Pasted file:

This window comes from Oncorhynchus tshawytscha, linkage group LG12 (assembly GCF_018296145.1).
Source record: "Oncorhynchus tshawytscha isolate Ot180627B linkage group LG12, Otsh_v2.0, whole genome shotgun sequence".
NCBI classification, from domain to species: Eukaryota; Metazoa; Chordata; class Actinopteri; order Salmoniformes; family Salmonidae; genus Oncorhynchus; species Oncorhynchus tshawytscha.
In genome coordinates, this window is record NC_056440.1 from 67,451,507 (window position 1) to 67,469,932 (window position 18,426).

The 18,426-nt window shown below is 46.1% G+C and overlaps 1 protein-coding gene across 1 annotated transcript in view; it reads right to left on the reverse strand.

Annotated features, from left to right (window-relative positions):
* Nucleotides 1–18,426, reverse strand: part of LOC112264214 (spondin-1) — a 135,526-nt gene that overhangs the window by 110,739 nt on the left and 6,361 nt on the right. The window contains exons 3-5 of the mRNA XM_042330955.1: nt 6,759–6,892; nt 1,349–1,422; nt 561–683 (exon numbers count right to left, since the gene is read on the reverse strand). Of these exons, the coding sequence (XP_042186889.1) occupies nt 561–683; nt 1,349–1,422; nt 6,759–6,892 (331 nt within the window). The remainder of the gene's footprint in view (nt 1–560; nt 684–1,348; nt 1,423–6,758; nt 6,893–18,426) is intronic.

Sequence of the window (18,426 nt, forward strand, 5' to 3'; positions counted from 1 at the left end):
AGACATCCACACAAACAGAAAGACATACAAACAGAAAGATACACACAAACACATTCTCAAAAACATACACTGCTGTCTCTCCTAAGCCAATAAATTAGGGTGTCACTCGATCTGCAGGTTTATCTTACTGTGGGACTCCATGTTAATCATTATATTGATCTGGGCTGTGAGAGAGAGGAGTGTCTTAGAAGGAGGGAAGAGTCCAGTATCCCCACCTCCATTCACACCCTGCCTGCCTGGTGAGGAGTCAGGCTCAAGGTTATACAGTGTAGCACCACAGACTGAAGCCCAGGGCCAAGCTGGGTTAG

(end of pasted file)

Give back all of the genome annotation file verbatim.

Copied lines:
This window comes from Oncorhynchus tshawytscha, linkage group LG12 (assembly GCF_018296145.1).
Source record: "Oncorhynchus tshawytscha isolate Ot180627B linkage group LG12, Otsh_v2.0, whole genome shotgun sequence".
NCBI classification, from domain to species: Eukaryota; Metazoa; Chordata; class Actinopteri; order Salmoniformes; family Salmonidae; genus Oncorhynchus; species Oncorhynchus tshawytscha.
In genome coordinates, this window is record NC_056440.1 from 67,451,507 (window position 1) to 67,469,932 (window position 18,426).

The 18,426-nt window shown below is 46.1% G+C and overlaps 1 protein-coding gene across 1 annotated transcript in view; it reads right to left on the reverse strand.

Annotated features, from left to right (window-relative positions):
* Nucleotides 1–18,426, reverse strand: part of LOC112264214 (spondin-1) — a 135,526-nt gene that overhangs the window by 110,739 nt on the left and 6,361 nt on the right. The window contains exons 3-5 of the mRNA XM_042330955.1: nt 6,759–6,892; nt 1,349–1,422; nt 561–683 (exon numbers count right to left, since the gene is read on the reverse strand). Of these exons, the coding sequence (XP_042186889.1) occupies nt 561–683; nt 1,349–1,422; nt 6,759–6,892 (331 nt within the window). The remainder of the gene's footprint in view (nt 1–560; nt 684–1,348; nt 1,423–6,758; nt 6,893–18,426) is intronic.

Sequence of the window (18,426 nt, forward strand, 5' to 3'; positions counted from 1 at the left end):
AGACATCCACACAAACAGAAAGACATACAAACAGAAAGATACACACAAACACATTCTCAAAAACATACACTGCTGTCTCTCCTAAGCCAATAAATTAGGGTGTCACTCGATCTGCAGGTTTATCTTACTGTGGGACTCCATGTTAATCATTATATTGATCTGGGCTGTGAGAGAGAGGAGTGTCTTAGAAGGAGGGAAGAGTCCAGTATCCCCACCTCCATTCACACCCTGCCTGCCTGGTGAGGAGTCAGGCTCAAGGTTATACAGTGTAGCACCACAGACTGAAGCCCAGGGCCAAGCTGGGTTAG